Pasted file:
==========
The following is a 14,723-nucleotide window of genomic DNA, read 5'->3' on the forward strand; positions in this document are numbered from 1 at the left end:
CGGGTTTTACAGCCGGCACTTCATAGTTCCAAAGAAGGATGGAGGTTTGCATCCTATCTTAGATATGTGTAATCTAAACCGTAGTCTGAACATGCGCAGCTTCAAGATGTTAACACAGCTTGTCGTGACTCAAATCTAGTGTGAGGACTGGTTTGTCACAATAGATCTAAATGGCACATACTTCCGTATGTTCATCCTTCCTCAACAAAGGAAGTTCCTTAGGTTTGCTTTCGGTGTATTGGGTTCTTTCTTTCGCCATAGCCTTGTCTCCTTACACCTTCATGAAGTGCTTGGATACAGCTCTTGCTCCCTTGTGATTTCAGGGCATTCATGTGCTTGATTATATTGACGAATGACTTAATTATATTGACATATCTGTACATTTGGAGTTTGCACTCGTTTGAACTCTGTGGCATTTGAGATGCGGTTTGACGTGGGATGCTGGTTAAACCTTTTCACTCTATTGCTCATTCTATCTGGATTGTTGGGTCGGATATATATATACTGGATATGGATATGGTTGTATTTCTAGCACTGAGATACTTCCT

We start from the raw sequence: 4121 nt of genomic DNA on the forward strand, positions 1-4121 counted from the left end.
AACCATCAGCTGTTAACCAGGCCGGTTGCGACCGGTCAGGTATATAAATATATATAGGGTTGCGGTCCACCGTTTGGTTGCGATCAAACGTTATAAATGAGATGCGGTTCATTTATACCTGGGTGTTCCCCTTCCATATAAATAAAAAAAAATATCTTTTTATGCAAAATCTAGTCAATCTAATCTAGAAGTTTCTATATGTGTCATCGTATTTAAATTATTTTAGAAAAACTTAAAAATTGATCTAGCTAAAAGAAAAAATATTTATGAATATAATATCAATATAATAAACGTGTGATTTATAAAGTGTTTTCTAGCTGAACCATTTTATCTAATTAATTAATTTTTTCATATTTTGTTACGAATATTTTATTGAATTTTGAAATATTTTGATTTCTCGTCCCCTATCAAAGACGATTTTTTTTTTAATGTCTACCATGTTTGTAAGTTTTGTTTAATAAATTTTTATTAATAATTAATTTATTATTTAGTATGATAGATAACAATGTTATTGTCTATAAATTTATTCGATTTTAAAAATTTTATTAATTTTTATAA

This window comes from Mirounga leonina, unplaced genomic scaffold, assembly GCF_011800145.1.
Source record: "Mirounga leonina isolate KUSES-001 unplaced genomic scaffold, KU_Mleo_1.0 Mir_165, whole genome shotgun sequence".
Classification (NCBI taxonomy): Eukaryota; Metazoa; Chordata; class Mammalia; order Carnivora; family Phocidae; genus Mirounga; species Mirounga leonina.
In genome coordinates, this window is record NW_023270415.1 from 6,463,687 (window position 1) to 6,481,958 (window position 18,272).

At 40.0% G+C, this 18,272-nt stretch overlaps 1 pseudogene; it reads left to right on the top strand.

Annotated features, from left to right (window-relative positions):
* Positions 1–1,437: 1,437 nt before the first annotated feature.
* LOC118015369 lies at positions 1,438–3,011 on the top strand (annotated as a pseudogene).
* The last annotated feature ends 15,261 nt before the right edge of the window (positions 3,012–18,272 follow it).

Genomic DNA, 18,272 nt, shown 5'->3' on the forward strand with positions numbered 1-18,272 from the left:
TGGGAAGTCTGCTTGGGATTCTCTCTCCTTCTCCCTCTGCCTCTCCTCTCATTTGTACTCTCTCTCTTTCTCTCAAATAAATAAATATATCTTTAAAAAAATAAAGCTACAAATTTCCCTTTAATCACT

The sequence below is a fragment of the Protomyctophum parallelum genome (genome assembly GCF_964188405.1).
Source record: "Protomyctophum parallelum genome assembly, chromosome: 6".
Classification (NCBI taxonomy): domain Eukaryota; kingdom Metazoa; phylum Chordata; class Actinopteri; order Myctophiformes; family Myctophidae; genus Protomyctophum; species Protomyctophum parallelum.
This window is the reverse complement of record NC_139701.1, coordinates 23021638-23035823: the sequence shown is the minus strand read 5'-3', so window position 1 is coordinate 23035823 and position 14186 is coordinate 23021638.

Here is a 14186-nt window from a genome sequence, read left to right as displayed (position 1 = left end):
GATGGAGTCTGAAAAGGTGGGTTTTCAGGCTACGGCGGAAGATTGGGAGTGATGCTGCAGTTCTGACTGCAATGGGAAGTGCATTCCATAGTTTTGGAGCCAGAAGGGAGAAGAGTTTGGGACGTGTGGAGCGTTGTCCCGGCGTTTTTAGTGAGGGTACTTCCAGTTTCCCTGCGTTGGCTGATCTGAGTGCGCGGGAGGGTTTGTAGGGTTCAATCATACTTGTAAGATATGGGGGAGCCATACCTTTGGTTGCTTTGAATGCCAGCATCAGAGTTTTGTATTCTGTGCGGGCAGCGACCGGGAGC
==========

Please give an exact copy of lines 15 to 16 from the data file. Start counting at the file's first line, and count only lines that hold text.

TGGGAAGTCTGCTTGGGATTCTCTCTCCTTCTCCCTCTGCCTCTCCTCTCATTTGTACTCTCTCTCTTTCTCTCAAATAAATAAATATATCTTTAAAAAAATAAAGCTACAAATTTCCCTTTAATCACT

The sequence below is a fragment of the Protomyctophum parallelum genome (genome assembly GCF_964188405.1).